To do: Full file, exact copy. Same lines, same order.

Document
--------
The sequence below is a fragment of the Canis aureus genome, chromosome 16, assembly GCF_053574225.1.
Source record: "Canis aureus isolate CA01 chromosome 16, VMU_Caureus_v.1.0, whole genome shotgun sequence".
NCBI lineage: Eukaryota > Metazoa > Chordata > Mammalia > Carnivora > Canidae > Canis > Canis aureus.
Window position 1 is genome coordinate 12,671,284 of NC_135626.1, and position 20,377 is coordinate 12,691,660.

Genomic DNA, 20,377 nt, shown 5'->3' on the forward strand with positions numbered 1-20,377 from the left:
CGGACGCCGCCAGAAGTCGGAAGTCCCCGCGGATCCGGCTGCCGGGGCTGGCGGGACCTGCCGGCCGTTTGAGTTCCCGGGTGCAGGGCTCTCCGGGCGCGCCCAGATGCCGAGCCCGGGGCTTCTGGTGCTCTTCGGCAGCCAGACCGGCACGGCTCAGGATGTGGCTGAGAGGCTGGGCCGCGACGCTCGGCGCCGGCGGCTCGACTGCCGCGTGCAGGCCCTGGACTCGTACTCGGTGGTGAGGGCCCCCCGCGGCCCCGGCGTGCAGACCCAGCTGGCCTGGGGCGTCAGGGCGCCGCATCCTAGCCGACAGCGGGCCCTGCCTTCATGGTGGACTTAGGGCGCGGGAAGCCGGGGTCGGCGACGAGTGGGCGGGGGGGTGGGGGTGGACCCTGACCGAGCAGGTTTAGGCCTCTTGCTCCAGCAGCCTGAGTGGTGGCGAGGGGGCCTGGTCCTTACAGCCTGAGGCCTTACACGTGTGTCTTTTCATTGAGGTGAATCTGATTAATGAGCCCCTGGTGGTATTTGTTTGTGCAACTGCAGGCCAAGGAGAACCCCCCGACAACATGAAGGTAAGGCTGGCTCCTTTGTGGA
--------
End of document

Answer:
The sequence below is a fragment of the Canis aureus genome, chromosome 16, assembly GCF_053574225.1.
Source record: "Canis aureus isolate CA01 chromosome 16, VMU_Caureus_v.1.0, whole genome shotgun sequence".
NCBI lineage: Eukaryota > Metazoa > Chordata > Mammalia > Carnivora > Canidae > Canis > Canis aureus.
Window position 1 is genome coordinate 12,671,284 of NC_135626.1, and position 20,377 is coordinate 12,691,660.

Genomic DNA, 20,377 nt, shown 5'->3' on the forward strand with positions numbered 1-20,377 from the left:
CGGACGCCGCCAGAAGTCGGAAGTCCCCGCGGATCCGGCTGCCGGGGCTGGCGGGACCTGCCGGCCGTTTGAGTTCCCGGGTGCAGGGCTCTCCGGGCGCGCCCAGATGCCGAGCCCGGGGCTTCTGGTGCTCTTCGGCAGCCAGACCGGCACGGCTCAGGATGTGGCTGAGAGGCTGGGCCGCGACGCTCGGCGCCGGCGGCTCGACTGCCGCGTGCAGGCCCTGGACTCGTACTCGGTGGTGAGGGCCCCCCGCGGCCCCGGCGTGCAGACCCAGCTGGCCTGGGGCGTCAGGGCGCCGCATCCTAGCCGACAGCGGGCCCTGCCTTCATGGTGGACTTAGGGCGCGGGAAGCCGGGGTCGGCGACGAGTGGGCGGGGGGGTGGGGGTGGACCCTGACCGAGCAGGTTTAGGCCTCTTGCTCCAGCAGCCTGAGTGGTGGCGAGGGGGCCTGGTCCTTACAGCCTGAGGCCTTACACGTGTGTCTTTTCATTGAGGTGAATCTGATTAATGAGCCCCTGGTGGTATTTGTTTGTGCAACTGCAGGCCAAGGAGAACCCCCCGACAACATGAAGGTAAGGCTGGCTCCTTTGTGGA